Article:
Tuesday, August 21, 2007

In Memory of Bill Walsh

It is not every day that I get to share the stage and a few precious hours of my life with a genius, idol, and celebrity all in one. As an honoree to the worldwide prestigious CIO100 Award last year, I got to hear Bill Walsh's keynote on innovation and leadership. More on this in a few moments......

Bill Walsh, known in football circles as "The Genius" for coaching the San Francisco 49ers to three NFL championships and designing the "West Coast offense" that has attracted countless devotees in the college and pro ranks, died at his Woodside, Calif., home Monday morning on July 31st. He was 75.

Diagnosed with leukemia in 2004, Mr. Walsh had been in failing health for several months, according to officials at Stanford, where he coached for five seasons (1977 to 1978 and 1992 through 1994) and served as special assistant to the athletic director from early 2004 until his death.

Cerebral, introspective and innovative, Mr. Walsh had an uncanny eye for scouting players and designing refined game plans. His offensive scheme — predicated on short, timing passes — fueled a dynasty in San Francisco with Super Bowl victories after the 1981, '84 and '88 seasons.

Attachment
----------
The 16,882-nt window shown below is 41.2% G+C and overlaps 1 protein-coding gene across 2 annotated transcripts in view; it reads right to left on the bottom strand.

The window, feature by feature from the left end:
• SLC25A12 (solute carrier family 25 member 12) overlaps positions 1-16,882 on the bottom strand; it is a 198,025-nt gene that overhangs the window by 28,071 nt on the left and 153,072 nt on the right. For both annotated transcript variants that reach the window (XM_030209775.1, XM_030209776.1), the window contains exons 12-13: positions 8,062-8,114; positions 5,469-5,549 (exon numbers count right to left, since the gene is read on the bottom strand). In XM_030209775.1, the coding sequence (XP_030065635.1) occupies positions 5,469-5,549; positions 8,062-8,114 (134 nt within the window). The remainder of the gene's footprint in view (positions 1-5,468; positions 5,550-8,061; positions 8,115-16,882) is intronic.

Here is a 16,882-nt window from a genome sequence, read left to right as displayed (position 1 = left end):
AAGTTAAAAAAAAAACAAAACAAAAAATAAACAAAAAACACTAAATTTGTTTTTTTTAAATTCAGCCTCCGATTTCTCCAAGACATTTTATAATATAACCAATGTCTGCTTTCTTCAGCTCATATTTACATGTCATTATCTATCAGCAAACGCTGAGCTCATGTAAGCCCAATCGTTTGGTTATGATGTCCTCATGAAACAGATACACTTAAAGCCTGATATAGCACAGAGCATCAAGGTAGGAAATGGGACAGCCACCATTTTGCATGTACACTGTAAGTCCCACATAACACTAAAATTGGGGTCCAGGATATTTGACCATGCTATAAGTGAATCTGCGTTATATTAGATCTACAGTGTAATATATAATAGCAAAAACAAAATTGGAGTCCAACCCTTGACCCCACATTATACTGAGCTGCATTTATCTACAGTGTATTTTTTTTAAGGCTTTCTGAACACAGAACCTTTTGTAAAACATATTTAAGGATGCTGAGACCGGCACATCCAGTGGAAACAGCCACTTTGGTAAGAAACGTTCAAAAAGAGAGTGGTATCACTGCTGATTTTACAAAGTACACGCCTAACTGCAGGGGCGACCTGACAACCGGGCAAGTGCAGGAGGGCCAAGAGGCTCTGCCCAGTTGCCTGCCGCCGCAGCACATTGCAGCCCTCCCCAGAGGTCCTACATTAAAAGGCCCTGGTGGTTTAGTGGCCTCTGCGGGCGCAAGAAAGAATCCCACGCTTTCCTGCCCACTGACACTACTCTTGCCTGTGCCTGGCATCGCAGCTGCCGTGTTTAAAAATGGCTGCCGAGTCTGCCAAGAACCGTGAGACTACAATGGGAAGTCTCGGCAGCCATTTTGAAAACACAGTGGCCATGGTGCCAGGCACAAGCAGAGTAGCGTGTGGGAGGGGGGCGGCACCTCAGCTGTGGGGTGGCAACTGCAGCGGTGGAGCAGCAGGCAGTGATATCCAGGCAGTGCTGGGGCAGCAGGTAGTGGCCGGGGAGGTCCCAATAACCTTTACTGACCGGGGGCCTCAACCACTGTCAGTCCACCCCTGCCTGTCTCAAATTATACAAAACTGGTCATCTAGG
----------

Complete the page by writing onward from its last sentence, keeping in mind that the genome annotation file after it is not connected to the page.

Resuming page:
Mr. Walsh retired from NFL coaching in 1989, after leading the 49ers to victory over Cincinnati in Super Bowl XXIII. Including playoffs, his pro record was 102-63-1. He is a member of the Pro Football Hall of Fame.

.....As Mr. Walsh addressed the attendees of the CIO100 in 2006, he went on to share his philosophy and framework for innovation and leadership. Mr. Walsh talked about how he turned around the San Francisco 49ers from the worst team in the NFL to the best in 10 years. And how you might ask, did he do that? Simply stated by him, "you must have a standard of performance and open participation. Build a culture of openness and respect. Always push the envelope, but be aware of pushing too far. Don't count on getting lucky. Focus on what you can influence. Develop a plan and a contingency plan. Prepare for the worst and execute for the best. Planning, planning and more planning is the key. Also remember that success is dangerous and that people get changed by success. More success required more authority and focus on the plan. Focus on the job. Do role playing for every important part of the plan. And cross train your team members to do multiples jobs. In the end, it is the standard of performance what defines you and builds your success. And of course, make your contingency plans anyway.

I was very fortunate to have shared with Mr. Walsh that keynote and a few hours after it. His candor, humbleness, and curiosity made you feel that you knew him all your life. What precious moments to remember. What a great source of wisdom. I tip my hat to the Football genius and fabulous human being that Bill Walsh was.

Thank you Coach for all the wisdom and thrills. We will miss you!

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